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I was gifted this, for my granddaughter to learn on. Its a 1962 Martin Nylon folk guitar. It came with Martin nylon strings with the ball end. So I just replaced the strings with them. And I added a K&K nylon string pickup, so I can play out with it. Nylon strings have their own thing going on, but the tone is relaxing.
 

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PhredE

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I was gifted this, for my granddaughter to learn on. Its a 1962 Martin Nylon folk guitar. It came with Martin nylon strings with the ball end. So I just replaced the strings with them. And I added a K&K nylon string pickup, so I can play out with it. Nylon strings have their own thing going on, but the tone is relaxing.

Nice. If it has solid back and sides you've got a real gem on your hands. Even not all-solid, it appears to be a really nice classic guitar. Those K & K are supposed to be the best option for amplification -- I'll bet it sounds nice.

I see ball-end wound strings on it. Are those 'folk' type strings? (I hope/pray they aren't regular steel type wound strings -- the extra tension is a recipe for structural failure).
 

WingedWords

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A bit of history



I know he used to buy the plain strings in large quantities and check each one with a micrometer for consistency of gauge along their length, rejecting at least half of them. I think they've improved since then.
 

WingedWords

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I was gifted this, for my granddaughter to learn on. Its a 1962 Martin Nylon folk guitar. It came with Martin nylon strings with the ball end. So I just replaced the strings with them. And I added a K&K nylon string pickup, so I can play out with it. Nylon strings have their own thing going on, but the tone is relaxing.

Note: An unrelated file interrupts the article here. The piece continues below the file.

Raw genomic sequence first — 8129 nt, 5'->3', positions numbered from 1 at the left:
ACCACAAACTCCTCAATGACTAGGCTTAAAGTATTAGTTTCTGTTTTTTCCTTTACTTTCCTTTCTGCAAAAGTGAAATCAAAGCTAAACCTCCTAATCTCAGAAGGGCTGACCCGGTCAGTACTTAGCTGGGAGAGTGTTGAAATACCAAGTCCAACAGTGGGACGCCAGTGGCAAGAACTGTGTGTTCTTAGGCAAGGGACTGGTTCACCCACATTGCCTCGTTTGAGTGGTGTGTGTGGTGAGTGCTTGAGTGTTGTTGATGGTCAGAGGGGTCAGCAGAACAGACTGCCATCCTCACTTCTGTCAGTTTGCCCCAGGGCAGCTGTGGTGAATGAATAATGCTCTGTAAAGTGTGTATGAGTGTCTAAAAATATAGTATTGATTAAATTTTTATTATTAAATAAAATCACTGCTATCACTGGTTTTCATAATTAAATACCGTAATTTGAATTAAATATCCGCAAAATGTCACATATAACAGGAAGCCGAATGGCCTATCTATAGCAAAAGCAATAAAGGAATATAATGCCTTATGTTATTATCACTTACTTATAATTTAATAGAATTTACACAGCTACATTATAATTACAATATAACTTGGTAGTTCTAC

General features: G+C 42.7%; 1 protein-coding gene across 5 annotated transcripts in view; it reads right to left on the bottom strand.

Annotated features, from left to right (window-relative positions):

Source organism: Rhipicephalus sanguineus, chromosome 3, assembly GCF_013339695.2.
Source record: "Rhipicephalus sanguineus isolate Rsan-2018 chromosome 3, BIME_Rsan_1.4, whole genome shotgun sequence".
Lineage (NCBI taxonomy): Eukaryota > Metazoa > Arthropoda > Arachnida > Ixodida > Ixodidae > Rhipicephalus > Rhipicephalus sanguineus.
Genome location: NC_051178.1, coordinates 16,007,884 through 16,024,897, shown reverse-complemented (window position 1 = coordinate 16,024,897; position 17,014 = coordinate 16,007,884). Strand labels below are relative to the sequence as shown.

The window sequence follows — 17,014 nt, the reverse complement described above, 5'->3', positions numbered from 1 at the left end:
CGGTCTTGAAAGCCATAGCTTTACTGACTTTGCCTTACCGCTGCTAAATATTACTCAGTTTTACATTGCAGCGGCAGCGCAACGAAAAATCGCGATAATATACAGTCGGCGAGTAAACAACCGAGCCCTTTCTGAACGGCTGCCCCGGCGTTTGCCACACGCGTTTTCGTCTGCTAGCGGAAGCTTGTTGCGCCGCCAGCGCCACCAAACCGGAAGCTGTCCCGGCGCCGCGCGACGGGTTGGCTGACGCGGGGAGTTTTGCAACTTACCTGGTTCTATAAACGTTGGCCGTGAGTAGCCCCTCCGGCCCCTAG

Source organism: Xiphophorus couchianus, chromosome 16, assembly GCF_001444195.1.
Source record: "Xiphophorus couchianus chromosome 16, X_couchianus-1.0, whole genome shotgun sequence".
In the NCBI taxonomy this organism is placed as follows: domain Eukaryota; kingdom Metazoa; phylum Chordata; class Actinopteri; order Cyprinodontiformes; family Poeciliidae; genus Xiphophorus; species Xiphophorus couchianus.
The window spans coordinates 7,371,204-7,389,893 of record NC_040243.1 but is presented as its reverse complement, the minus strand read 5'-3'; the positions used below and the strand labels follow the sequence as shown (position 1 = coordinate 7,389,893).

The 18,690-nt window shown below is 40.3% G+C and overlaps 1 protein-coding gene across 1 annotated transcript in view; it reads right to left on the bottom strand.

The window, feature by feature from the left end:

I'd love to see more pics of it.
 

hotraman

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Nice. If it has solid back and sides you've got a real gem on your hands. Even not all-solid, it appears to be a really nice classic guitar. Those K & K are supposed to be the best option for amplification -- I'll bet it sounds nice.

I see ball-end wound strings on it. Are those 'folk' type strings? (I hope/pray they aren't regular steel type wound strings -- the extra tension is a recipe for structural failure).
Yes, they are folk style strings. In fact, Martin calls this a nylon folk guitar, vs a classical guitar. Yes, its all solid. I haven't played out with it yet. I use my 1973 Gibson J45 deluxe more often.
 

nojazzhere

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I was gifted this, for my granddaughter to learn on. Its a 1962 Martin Nylon folk guitar. It came with Martin nylon strings with the ball end. So I just replaced the strings with them. And I added a K&K nylon string pickup, so I can play out with it. Nylon strings have their own thing going on, but the tone is relaxing.
I agree about the tone of a nylon string guitar. I've been a fan for many years of Jose Nieto, who played an "electric" nylon guitar with Steve Winwood.....playing (basically) Rock&Roll on a classical. I first bought an Angel Lopez solid body nylon, but it's as heavy in weight as a Les Paul. Then I went with a Yamaha Silent 200N nylon, and I like it a lot. It sounds good and is lightweight, but even with a pro set-up and compensated saddle, it doesn't intonate well further up the neck. Now, I have a Godin Encore nylon on order. The Godins are reputed to be the best production solid nylon around......I hope so! ;)
 

hotraman

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I agree about the tone of a nylon string guitar. I've been a fan for many years of Jose Nieto, who played an "electric" nylon guitar with Steve Winwood.....playing (basically) Rock&Roll on a classical. I first bought an Angel Lopez solid body nylon, but it's as heavy in weight as a Les Paul. Then I went with a Yamaha Silent 200N nylon, and I like it a lot. It sounds good and is lightweight, but even with a pro set-up and compensated saddle, it doesn't intonate well further up the neck. Now, I have a Godin Encore nylon on order. The Godins are reputed to be the best production solid nylon around......I hope so! ;)
I own a Godin electric mandolin. They make great instruments. I'm sure your Encore will be amazing! Congrats!